We want to find leaders. We want to remember who they are. We want to consider, ponder, think about their life and just as I was unconsciously imitating how Rex would walk and how Prof would preach, the Bible says, ‘Get your eye on a Godly leader and imitate or mimic not their mannerisms, not their externals. Imitate their faith.’
Notice what it says in 1 Corinthians 4:15,16. It is the Apostle Paul writing to the Corinthian church. He says to them, ‘Even though you have 10,000 guardians in Christ, a lot of people that’ll help you and tell you what to do in your Christian life, you do not have many fathers for in Christ Jesus I became your father.’ How? It is through the gospel. ‘Therefore, I urge you’ same word ‘imitate me.’
The Apostle Paul knew the most powerful means of discipleship is modeling. Beyond teaching, beyond classes, it’s modeling. When you hang around a person if you pray with them you will end up praying like they pray. You will learn to give like they give. You’ll learn to make decisions the way they make decisions. You’ll learn to treat your wife the way they treat their wife. You’ll learn to raise your kids the way they raise their kids. You’ll learn to care about people the way they care about people. You’ll catch it.
The Apostle Paul says, and this is strong, ‘Imitate me. Follow me as I follow Christ.’ Proverbs 27:17, ‘As iron sharpens iron so one man sharpens another.’ Now I want to make one vital observation before I go on and talk about how do you pursue great people ‘cause I’ve made a point and some of you are thinking you’re pretty quick and you’re going to go let’s see, I’m going to be a lot like the people I’m around, alright. Mhmm. That’s really true. There’s a lot of verses. That makes sense; yeah; okay.
Then you’re thinking: the people that I’ve been around the most were my parents. The people that I was around the most were some brothers and sisters, and in a group this size, some of you had some parents that weren’t believers. Some of you had some parents that were and didn’t act like it. Some of you had some parents that walked out on you. Some of you had some parents that were abusive in their speech and others abusive physically and others abusively sexually.
Before I go on, you’re thinking to yourself: If I am going to be a lot like the people I hang around with, what about God? I don’t know God as a child, as a kid or a teen or a young adult. I didn’t get a lottery ticket on this. I just got born into this.
So I want to make some observations because if you don’t think this through you can really get stuck. The observations I’ve put on your teaching handout it’s that our baggage and our backgrounds demand that we pursue great people. Our baggage and our backgrounds demand that we pursue great people. We all have baggage and we all have backgrounds.
No one had a perfect parent. Anybody have a perfect parent? If you had one that never made a mistake please raise your hand and if so, please write the book and we’ll buy it tonight. No one had a perfect parent. Wounds and deficits are normal.
So, I wasn’t a perfect dad and I’ve got children who will give testimony. They can tell you a lot of flaws. So, I’ve given it my best shot. Your parent may have given it their best shot. My dad gave it his best shot, but how do you be a dad when you didn’t have one after you were 13? How do you be a dad when you’ve killed thousands of people and you have all kind of hang-ups and you don’t know how to deal with your own life let alone communicate it to your own son.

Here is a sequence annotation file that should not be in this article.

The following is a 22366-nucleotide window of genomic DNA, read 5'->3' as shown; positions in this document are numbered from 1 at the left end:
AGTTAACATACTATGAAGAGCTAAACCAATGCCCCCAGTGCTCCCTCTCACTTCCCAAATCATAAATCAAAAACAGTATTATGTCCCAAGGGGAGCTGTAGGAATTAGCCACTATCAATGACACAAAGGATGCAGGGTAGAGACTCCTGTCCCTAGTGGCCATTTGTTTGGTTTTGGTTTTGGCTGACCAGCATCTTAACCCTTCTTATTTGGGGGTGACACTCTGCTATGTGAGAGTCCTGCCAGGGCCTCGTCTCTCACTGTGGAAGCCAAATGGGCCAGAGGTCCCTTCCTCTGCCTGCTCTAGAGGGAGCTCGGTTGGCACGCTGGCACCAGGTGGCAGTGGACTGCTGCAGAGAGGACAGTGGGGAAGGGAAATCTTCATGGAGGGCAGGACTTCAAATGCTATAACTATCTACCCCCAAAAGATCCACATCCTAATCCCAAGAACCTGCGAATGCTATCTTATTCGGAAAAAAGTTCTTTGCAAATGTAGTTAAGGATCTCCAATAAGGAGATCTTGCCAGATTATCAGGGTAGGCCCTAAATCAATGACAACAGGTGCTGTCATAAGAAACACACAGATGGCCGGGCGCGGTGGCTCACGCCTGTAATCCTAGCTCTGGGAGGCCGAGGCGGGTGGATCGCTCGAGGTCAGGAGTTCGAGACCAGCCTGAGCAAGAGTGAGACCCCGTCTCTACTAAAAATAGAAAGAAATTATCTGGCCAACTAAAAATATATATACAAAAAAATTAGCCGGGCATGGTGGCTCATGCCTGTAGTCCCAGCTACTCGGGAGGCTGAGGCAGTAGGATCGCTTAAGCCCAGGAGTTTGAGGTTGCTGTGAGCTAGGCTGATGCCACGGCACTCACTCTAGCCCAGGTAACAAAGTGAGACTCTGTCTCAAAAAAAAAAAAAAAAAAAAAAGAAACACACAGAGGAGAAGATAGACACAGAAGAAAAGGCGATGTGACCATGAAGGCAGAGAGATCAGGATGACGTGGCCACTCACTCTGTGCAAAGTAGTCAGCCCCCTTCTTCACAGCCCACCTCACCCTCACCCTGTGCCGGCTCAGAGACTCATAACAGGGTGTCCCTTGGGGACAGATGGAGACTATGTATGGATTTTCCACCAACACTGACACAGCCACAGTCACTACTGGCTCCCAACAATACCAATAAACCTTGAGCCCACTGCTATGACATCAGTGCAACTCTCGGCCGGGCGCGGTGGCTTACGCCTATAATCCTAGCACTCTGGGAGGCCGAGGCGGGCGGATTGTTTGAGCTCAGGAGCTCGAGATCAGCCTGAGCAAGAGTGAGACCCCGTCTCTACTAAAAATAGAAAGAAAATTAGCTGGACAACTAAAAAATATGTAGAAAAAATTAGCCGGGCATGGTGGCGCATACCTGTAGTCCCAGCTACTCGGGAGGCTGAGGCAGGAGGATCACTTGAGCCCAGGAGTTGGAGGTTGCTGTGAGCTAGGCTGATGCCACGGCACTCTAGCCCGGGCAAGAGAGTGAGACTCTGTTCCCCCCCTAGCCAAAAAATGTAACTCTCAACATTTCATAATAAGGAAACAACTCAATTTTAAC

See, there’s some wounds and deficits that came from your dad, your mom, my dad, my mom ‘cause they weren’t perfect, but guess what? That’s normal. It’s normal. Unfortunately some of us focus on that the rest of our life.
The third observation is we must choose to deal with the damage constructively. We could spend a lot of time here and I’m not. All I want to tell you is there are some people that have been through some very difficult times and the focus of your heart and your life is always about what was done to you and what you’re working through.
There’s unresolved shame and unresolved blame and unresolved issues. At some point in time you have to say, Lord, I want to thank you that in your sovereignty I was in this family and these good things came out of it. Lord, I want to tell you that there are wounds and deficits and pains and I need you to be my father. I need you to heal me. I need you to restore me. It’s a fallen world.
You know what? The best thing that’s happened to me probably in the last decade has been to walk a few miles in my parents’ moccasins. When you hit certain ages all of a sudden you think – see, when my dad was about 40 this is how old I was and this is what I went through and wow. I think he did a lot better than I thought ten years ago.
Let’s see now. When I was this age my dad was 48 or 50 and here’s the issues I’m dealing with and you know what? Boy, we had meals together and they cared about me and you know something? You know the confidence that I have, the drive that I have, the positive self-image I have, a lot of things were really, really positive and they all go back to my dad.
My dad and I started a little lawn business when I was eight. My dad helped me deliver papers. I had 130-150 papers to deliver in my route. Papers were stacked up to the rim of my Dad’s car when I was about 11 years old. It’s so easy to look at the minuses and the hurts and the pains instead of saying I had an imperfect parent and they gave me these good things. Thank you Lord, and only the healer, the restorer of my soul, God, can ever complete my life.